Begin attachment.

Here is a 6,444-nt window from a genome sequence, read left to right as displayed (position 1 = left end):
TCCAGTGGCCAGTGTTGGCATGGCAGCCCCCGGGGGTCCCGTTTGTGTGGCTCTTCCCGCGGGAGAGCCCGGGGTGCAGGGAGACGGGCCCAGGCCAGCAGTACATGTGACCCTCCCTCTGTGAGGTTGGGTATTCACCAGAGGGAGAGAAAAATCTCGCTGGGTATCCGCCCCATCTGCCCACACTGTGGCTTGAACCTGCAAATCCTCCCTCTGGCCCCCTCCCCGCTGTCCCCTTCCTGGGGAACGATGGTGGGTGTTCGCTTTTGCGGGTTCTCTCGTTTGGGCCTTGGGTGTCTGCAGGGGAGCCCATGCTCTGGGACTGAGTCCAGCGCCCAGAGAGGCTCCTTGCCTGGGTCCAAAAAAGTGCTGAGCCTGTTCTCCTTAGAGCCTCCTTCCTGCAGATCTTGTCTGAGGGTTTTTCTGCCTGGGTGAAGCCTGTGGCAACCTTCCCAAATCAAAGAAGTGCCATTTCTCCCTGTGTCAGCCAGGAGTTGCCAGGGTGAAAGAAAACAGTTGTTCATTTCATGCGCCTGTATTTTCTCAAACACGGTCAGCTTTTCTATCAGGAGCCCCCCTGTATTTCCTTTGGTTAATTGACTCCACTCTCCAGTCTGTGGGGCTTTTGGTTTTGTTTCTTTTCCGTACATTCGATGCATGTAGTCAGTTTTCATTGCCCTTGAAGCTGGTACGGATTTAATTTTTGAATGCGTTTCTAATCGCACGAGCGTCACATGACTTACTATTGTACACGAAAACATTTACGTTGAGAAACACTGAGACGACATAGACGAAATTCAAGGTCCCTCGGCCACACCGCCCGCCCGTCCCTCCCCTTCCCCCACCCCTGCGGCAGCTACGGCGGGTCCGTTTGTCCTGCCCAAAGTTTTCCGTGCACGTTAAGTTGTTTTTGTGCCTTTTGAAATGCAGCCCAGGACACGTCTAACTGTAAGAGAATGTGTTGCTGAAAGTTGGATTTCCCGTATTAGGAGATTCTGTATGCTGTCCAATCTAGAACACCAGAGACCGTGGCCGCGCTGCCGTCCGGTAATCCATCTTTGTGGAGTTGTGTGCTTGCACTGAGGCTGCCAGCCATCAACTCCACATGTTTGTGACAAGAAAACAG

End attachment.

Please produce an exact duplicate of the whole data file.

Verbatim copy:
Here is a 6,444-nt window from a genome sequence, read left to right as displayed (position 1 = left end):
TCCAGTGGCCAGTGTTGGCATGGCAGCCCCCGGGGGTCCCGTTTGTGTGGCTCTTCCCGCGGGAGAGCCCGGGGTGCAGGGAGACGGGCCCAGGCCAGCAGTACATGTGACCCTCCCTCTGTGAGGTTGGGTATTCACCAGAGGGAGAGAAAAATCTCGCTGGGTATCCGCCCCATCTGCCCACACTGTGGCTTGAACCTGCAAATCCTCCCTCTGGCCCCCTCCCCGCTGTCCCCTTCCTGGGGAACGATGGTGGGTGTTCGCTTTTGCGGGTTCTCTCGTTTGGGCCTTGGGTGTCTGCAGGGGAGCCCATGCTCTGGGACTGAGTCCAGCGCCCAGAGAGGCTCCTTGCCTGGGTCCAAAAAAGTGCTGAGCCTGTTCTCCTTAGAGCCTCCTTCCTGCAGATCTTGTCTGAGGGTTTTTCTGCCTGGGTGAAGCCTGTGGCAACCTTCCCAAATCAAAGAAGTGCCATTTCTCCCTGTGTCAGCCAGGAGTTGCCAGGGTGAAAGAAAACAGTTGTTCATTTCATGCGCCTGTATTTTCTCAAACACGGTCAGCTTTTCTATCAGGAGCCCCCCTGTATTTCCTTTGGTTAATTGACTCCACTCTCCAGTCTGTGGGGCTTTTGGTTTTGTTTCTTTTCCGTACATTCGATGCATGTAGTCAGTTTTCATTGCCCTTGAAGCTGGTACGGATTTAATTTTTGAATGCGTTTCTAATCGCACGAGCGTCACATGACTTACTATTGTACACGAAAACATTTACGTTGAGAAACACTGAGACGACATAGACGAAATTCAAGGTCCCTCGGCCACACCGCCCGCCCGTCCCTCCCCTTCCCCCACCCCTGCGGCAGCTACGGCGGGTCCGTTTGTCCTGCCCAAAGTTTTCCGTGCACGTTAAGTTGTTTTTGTGCCTTTTGAAATGCAGCCCAGGACACGTCTAACTGTAAGAGAATGTGTTGCTGAAAGTTGGATTTCCCGTATTAGGAGATTCTGTATGCTGTCCAATCTAGAACACCAGAGACCGTGGCCGCGCTGCCGTCCGGTAATCCATCTTTGTGGAGTTGTGTGCTTGCACTGAGGCTGCCAGCCATCAACTCCACATGTTTGTGACAAGAAAACAG